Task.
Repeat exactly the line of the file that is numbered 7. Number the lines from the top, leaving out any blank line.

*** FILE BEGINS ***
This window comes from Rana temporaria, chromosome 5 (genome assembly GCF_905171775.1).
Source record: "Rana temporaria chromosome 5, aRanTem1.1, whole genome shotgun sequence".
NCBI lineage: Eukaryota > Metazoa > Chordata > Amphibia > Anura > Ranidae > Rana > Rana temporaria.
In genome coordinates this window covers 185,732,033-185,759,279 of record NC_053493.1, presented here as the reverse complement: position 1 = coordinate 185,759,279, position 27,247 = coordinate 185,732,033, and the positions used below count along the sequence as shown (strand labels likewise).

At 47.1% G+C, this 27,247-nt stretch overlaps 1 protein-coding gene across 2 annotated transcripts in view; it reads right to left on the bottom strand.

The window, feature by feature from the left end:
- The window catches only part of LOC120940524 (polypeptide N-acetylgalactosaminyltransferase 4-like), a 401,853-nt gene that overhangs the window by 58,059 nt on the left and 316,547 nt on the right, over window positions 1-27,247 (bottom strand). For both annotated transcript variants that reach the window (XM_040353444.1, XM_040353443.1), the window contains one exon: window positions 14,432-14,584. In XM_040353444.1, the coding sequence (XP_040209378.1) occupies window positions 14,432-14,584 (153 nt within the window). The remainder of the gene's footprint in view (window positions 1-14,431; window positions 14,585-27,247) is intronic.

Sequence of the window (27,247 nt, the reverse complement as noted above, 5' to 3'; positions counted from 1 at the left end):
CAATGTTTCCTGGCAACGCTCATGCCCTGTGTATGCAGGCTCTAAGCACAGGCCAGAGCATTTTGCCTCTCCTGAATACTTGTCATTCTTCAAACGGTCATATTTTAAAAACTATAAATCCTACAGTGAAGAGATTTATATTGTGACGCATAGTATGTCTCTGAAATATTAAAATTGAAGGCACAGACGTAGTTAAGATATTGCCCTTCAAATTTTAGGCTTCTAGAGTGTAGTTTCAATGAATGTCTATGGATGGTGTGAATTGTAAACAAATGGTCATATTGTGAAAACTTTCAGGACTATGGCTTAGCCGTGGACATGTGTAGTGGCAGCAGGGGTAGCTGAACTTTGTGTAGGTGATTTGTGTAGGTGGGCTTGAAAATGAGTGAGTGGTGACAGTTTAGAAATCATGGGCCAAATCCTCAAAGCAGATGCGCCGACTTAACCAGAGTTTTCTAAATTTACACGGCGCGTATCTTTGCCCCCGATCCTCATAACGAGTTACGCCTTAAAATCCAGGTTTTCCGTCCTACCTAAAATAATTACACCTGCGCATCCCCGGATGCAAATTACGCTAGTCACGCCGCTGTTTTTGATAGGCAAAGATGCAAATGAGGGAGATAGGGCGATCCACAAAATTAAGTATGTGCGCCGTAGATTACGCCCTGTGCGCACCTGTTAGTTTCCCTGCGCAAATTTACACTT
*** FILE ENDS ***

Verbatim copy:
- The window catches only part of LOC120940524 (polypeptide N-acetylgalactosaminyltransferase 4-like), a 401,853-nt gene that overhangs the window by 58,059 nt on the left and 316,547 nt on the right, over window positions 1-27,247 (bottom strand). For both annotated transcript variants that reach the window (XM_040353444.1, XM_040353443.1), the window contains one exon: window positions 14,432-14,584. In XM_040353444.1, the coding sequence (XP_040209378.1) occupies window positions 14,432-14,584 (153 nt within the window). The remainder of the gene's footprint in view (window positions 1-14,431; window positions 14,585-27,247) is intronic.